The obese and ugly North Carolina Senator Jack Kray (Michael Lerner) keeps his boozy wife (Karen Allen) on a very short leash and would do the same to his college student son Henry (Matt Newton) if Matt were still close enough. When they reunite on the eve of a speech that the Senator will deliver on Henry's campus, Henry is appalled to find out that father wants him to deliver a fawning introduction to dear old dad. When Henry balks, Dad simply smacks him in the face. Nice.
Continue reading: Poster Boy Review
"Fast Food, Fast Women" is a considerably imperfect movie, the intangible charm of which has to grow on you.
Most everything wrong with it can be summed up by the fact that it absolutely screams "my first low-budget indie," yet writer-director Amos Kollek has been making movies for 15 years (all small independent films, straight-to-videos or quickie sequels).
It's uneven and under-rehearsed. It's clear that Kollek had only one or two takes to choose from in editing some scenes. It has all the trappings of a Woody Allen wannabe, including Allenesque opening credits, Allenesque handheld camerawork, an Allenesque ensemble ranging in age and recognition, Allenesque quirky characters (how about a stuttering hooker?) and nervously insecure Allenesque leads. The picture even co-stars Louise Lasser ("Mary Hartman, Mary Hartman"), Woody Allen's ex-wife and frequent collaborator.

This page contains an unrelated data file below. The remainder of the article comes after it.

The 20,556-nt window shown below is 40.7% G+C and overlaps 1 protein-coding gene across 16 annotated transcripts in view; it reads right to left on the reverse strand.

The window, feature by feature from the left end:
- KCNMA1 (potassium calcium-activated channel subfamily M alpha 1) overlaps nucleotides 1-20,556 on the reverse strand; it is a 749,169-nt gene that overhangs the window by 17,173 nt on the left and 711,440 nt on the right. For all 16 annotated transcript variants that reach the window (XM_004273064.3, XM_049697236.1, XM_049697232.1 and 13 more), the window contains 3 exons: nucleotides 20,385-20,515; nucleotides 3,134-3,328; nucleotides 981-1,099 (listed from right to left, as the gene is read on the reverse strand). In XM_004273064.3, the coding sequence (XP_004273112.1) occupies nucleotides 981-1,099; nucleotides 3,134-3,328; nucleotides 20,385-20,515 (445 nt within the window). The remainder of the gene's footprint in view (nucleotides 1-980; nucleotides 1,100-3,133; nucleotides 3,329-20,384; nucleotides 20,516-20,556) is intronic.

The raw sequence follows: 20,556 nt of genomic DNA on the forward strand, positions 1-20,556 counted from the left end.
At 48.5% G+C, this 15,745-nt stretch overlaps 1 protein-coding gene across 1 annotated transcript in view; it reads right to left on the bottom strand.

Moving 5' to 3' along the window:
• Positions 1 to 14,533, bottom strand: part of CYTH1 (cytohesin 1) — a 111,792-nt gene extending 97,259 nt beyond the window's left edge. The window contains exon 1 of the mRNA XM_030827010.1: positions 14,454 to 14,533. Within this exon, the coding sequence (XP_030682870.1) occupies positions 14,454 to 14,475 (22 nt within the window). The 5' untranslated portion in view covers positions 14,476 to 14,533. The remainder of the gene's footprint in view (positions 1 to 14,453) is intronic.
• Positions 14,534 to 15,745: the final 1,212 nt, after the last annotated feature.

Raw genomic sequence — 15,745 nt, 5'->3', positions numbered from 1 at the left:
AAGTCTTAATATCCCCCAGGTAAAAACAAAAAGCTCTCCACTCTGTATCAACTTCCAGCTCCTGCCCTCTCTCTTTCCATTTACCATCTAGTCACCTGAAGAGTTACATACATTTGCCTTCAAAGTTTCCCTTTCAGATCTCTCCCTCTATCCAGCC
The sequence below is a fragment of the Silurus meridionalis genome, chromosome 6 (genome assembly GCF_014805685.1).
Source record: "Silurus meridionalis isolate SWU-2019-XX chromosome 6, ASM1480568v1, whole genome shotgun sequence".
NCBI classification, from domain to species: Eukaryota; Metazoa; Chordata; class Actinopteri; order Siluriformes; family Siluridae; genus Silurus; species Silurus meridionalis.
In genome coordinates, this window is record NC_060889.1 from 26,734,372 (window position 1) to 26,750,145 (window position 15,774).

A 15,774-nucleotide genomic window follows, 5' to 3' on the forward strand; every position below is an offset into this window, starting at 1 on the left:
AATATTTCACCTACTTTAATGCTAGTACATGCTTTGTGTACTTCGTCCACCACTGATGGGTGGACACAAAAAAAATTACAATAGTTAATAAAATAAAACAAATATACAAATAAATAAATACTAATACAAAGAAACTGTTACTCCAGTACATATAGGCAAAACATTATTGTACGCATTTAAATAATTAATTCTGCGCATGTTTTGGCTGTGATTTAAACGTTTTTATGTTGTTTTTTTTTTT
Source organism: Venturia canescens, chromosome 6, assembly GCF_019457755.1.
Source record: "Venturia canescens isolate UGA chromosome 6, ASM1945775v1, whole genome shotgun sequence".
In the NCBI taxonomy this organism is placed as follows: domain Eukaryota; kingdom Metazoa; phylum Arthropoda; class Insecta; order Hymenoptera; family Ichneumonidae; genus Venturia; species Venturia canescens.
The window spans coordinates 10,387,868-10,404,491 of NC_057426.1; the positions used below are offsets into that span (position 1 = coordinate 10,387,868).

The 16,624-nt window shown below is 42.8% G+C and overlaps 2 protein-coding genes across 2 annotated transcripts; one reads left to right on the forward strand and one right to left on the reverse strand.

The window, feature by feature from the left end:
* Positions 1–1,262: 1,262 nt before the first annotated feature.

Continue reading: Fast Food, Fast Women Review
Writer-director Christopher McQuarrie brings a dark and gritty tone to this larger-than-life franchise.
Ed Helms has spoken about his initial reluctance to follow up the 80's cult classics.
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O'Brien, Rocky Horror's creator, will be playing the narrator in a special West End run in September this year.
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